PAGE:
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WASHINGTON — Washington’s attempts to permanently lock in telehealth coverage have been hobbled by a fear that virtual care could drive up Medicare fraud and spending. But a new watchdog report offers early evidence that only a small portion of providers are billing for virtual care in a potentially fraudulent way, suggesting that targeted interventions could crack down on abuse.

Some Medicare-certified providers — just about 1,714 out of 742,000 — billed for telehealth in a way indicating high risk of fraud, waste or abuse during the pandemic’s first year, according to the Department of Health and Human Services’ Office of the Inspector General’s analysis of fee-for-service Medicare claims. Those providers billed roughly half a million Medicare beneficiaries for almost $130 million. The analysis doesn’t account for the dollar amount of Medicare Advantage claims, but does include encounter data.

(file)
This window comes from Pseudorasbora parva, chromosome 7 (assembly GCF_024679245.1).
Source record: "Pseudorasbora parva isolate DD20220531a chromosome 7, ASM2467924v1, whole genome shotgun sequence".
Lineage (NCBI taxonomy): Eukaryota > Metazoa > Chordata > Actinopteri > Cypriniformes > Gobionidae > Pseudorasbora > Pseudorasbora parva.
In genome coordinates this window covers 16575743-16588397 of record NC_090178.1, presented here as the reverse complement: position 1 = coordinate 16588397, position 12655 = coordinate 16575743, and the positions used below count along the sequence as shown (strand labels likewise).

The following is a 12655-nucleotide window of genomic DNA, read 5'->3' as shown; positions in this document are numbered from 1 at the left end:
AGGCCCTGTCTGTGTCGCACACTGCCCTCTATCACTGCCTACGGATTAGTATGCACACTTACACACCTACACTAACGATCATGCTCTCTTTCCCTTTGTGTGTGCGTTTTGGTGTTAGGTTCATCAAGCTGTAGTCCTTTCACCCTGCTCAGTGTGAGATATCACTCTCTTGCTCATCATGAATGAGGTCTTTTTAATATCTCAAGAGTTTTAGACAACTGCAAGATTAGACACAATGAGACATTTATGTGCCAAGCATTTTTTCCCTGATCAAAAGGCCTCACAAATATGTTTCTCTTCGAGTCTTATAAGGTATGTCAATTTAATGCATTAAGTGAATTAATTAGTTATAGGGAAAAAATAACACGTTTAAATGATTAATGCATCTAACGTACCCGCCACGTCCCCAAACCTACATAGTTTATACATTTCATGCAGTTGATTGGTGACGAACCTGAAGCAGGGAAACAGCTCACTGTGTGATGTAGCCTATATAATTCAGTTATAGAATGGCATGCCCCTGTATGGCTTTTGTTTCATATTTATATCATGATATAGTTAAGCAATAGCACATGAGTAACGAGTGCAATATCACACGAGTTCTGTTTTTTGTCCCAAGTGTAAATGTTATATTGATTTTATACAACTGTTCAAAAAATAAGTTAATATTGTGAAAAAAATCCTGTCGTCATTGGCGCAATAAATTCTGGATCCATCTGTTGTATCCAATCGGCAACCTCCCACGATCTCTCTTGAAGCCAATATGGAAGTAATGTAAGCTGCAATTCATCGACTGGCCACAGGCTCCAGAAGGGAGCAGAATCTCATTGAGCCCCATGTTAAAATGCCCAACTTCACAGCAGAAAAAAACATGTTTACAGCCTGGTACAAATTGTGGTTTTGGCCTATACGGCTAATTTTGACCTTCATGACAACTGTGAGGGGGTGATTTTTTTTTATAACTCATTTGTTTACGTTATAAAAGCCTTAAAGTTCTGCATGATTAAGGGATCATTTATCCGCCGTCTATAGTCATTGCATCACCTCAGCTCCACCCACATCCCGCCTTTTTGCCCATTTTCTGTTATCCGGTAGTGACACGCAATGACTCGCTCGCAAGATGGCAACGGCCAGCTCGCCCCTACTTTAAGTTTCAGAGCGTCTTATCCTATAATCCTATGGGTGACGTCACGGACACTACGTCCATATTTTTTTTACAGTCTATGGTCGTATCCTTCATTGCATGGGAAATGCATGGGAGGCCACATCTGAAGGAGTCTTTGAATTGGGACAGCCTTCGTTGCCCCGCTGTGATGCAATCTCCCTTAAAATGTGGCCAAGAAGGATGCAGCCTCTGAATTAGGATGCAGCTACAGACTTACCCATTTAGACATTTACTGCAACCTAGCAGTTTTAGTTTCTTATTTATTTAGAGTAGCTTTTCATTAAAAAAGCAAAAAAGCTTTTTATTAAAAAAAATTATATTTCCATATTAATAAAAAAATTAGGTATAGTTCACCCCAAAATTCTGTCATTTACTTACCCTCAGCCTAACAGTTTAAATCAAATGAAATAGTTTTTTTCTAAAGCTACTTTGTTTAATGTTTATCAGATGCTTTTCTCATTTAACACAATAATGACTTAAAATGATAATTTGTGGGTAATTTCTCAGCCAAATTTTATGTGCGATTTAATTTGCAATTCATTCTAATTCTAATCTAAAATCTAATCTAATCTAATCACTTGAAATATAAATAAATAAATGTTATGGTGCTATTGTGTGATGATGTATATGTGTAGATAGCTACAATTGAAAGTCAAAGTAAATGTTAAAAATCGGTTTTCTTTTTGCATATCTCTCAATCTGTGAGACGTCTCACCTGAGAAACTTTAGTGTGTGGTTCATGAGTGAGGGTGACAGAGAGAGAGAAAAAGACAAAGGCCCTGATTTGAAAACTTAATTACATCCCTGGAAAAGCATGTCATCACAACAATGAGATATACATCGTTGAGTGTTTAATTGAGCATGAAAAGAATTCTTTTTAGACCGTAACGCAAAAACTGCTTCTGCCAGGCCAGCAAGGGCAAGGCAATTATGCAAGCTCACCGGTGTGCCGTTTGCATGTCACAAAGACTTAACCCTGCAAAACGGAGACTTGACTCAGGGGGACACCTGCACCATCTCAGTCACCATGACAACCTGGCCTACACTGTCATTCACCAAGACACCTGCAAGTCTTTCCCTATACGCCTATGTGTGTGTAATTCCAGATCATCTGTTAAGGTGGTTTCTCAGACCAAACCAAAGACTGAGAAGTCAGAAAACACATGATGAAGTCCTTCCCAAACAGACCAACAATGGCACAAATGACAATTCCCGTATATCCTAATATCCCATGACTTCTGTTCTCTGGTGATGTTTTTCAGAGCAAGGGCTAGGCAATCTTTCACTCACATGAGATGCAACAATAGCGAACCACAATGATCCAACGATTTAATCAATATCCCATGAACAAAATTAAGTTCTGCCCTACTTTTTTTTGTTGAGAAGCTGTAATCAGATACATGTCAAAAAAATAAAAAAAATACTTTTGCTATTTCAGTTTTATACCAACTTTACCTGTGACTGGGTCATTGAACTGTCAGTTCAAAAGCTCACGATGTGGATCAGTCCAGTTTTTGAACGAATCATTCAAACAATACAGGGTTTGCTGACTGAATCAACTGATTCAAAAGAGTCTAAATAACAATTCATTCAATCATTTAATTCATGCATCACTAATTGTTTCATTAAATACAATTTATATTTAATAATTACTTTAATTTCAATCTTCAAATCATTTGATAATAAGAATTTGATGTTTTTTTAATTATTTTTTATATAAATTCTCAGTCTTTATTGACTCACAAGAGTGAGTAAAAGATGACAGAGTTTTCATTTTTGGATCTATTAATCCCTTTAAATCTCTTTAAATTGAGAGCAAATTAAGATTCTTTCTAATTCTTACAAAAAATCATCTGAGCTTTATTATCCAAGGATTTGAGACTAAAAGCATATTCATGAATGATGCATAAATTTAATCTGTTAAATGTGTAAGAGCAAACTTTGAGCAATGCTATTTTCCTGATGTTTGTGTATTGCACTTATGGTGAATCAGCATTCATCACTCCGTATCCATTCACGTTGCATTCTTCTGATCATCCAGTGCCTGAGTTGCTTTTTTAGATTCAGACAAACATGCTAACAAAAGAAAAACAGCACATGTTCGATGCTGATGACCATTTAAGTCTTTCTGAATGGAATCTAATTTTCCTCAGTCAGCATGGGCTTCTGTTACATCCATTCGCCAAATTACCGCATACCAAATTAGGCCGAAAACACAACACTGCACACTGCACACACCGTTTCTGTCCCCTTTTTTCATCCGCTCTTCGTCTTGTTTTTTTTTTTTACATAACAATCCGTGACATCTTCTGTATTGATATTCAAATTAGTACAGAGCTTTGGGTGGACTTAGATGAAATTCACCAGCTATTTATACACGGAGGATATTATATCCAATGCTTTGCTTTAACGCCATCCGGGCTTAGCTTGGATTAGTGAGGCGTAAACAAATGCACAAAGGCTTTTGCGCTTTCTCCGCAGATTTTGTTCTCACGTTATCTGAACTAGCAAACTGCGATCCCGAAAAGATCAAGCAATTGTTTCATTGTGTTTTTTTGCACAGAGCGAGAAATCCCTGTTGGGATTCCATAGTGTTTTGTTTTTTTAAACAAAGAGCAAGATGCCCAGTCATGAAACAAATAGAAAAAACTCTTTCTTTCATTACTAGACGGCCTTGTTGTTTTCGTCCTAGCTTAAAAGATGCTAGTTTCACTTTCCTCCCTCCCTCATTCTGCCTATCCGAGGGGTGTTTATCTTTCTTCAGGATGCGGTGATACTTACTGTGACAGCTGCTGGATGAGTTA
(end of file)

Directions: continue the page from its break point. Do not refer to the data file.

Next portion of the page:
While the scale of the concerning billing is relatively small compared to total Medicare spending  — hundreds of billions a year — the analysis sheds light on buckets of patterns, such as providers charging location-based fees erroneously. And taken in conjunction with another recent OIG analysis which found that urban Medicare beneficiaries were more likely than rural ones to use telehealth, lawmakers are getting a clearer picture of who uses telehealth and what risks the billing process poses, OIG staffers told STAT.

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